Designing remote online learning experiences
What do you want students to learn?
This is the first question when thinking about any form of teaching. It will help to review the intended learning outcomes for your module and session and think about how these can be achieved through a remote, online mode of teaching and learning, in an inclusive and engaging way.
Below you will find some useful decision-making questions. Once you’ve considered these and other questions, we’ll help you to operationalise your educational decisions.
|If you were due to give a series of lectures, is this still the best way to teach the content?|
|Can some of the lecture be replaced or supplemented with assigned reading, video or podcast material?|
|If you need to record a lecture, what’s the best way to do this? An hour of recorded material is a lot – at best you’ll need think about signposting more than usual as you won’t have the instant feedback that being in front of a class brings.|
|Can you break material down into smaller chunks of time, perhaps with some questions interspersed?|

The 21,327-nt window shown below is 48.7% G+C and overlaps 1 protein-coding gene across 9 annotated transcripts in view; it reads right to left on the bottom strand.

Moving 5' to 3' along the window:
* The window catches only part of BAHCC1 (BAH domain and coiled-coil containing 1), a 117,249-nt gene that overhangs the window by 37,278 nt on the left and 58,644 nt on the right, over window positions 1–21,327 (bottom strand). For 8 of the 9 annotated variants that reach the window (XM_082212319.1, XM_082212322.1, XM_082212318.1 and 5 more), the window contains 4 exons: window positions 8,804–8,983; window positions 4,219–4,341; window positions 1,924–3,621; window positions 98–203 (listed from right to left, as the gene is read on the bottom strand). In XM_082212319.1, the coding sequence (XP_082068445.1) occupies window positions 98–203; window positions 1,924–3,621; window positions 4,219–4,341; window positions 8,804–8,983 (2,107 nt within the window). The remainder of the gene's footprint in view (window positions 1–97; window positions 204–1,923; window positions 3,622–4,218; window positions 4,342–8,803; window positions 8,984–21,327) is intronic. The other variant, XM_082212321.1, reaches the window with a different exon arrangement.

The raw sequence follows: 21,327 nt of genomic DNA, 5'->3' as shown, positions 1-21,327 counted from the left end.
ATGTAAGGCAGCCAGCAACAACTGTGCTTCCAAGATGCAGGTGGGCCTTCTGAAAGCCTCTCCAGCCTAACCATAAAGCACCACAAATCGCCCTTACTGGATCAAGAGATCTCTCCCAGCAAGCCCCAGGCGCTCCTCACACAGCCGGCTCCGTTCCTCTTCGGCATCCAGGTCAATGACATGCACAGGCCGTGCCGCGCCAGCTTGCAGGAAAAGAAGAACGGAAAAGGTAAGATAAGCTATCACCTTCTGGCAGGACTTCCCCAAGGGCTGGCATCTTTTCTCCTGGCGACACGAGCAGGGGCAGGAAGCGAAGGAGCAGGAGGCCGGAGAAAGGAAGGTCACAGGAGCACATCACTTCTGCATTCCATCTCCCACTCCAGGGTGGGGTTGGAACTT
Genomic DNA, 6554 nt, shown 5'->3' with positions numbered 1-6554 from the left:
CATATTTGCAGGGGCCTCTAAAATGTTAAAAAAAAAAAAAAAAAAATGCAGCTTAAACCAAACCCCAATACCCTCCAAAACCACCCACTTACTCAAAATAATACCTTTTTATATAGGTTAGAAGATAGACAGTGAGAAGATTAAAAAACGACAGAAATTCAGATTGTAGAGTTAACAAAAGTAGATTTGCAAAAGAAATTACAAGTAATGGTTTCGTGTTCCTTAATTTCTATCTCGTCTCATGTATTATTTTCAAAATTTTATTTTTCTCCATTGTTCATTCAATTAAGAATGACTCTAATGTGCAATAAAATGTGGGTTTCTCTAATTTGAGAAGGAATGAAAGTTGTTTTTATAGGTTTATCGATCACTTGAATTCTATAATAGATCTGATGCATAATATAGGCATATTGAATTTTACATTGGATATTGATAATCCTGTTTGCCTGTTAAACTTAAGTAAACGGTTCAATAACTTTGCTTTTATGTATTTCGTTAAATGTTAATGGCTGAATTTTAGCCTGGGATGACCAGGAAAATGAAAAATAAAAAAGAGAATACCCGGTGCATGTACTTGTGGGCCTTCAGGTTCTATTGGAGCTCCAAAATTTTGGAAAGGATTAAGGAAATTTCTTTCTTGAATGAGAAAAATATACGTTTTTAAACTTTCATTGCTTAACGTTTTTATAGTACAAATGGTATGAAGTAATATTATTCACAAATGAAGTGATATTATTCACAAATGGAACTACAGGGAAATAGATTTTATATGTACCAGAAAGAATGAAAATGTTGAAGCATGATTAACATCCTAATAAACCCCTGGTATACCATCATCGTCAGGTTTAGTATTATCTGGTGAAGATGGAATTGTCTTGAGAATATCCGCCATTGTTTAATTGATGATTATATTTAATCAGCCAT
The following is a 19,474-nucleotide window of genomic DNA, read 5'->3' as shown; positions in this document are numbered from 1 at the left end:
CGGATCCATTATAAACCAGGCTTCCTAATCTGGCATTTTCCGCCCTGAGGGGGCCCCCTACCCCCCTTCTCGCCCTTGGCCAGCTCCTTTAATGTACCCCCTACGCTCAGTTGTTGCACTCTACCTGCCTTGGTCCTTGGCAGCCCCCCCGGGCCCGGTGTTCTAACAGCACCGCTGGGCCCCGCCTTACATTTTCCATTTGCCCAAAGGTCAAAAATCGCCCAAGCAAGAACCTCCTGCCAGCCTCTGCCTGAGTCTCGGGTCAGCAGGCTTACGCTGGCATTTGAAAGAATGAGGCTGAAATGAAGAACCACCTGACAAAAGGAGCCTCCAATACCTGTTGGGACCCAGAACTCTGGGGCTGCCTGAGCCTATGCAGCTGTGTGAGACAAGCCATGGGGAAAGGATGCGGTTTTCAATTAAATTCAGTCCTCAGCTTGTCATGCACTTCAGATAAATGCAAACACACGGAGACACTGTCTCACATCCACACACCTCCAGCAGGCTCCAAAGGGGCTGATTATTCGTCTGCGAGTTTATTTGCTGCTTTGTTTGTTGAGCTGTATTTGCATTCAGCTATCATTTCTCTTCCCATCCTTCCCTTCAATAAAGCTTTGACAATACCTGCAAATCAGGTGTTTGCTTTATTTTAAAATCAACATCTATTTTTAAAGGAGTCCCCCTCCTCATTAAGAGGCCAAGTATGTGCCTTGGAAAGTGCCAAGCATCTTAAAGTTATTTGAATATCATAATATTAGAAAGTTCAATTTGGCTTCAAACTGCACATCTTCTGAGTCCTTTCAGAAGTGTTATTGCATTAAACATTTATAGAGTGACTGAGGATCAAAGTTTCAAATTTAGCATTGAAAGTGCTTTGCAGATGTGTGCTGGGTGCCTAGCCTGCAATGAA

|Do you want students to be able to share their responses, ideas and perspectives with you and each other? How will you facilitate this in a way that can involve all students?|
|Do you want students to collaborate during a scheduled session or in their own time, or both?|
Synchronous and asynchronous approaches
Synchronous learning refers to a learning experience in which a group of students are engaging in learning at the same time, also known as ‘real time’. For example, a tutorial.
This means learners are not constrained by a time, but self-study in more independent way. This might even involve selecting from a choice of different resources to support their study.
Often remote, online learning will involve a combination of the two. This enables you to be inclusive of students in different time zones, with different technological constraints, including internet connectivity and speed, different study conditions and different learning preferences and social needs.
An early decision needs to be whether and when students will be learning synchronously and/or asynchronously. To help with your decision-making, consult the Digital Learning Hub’s overview of the pros and cons of each approach.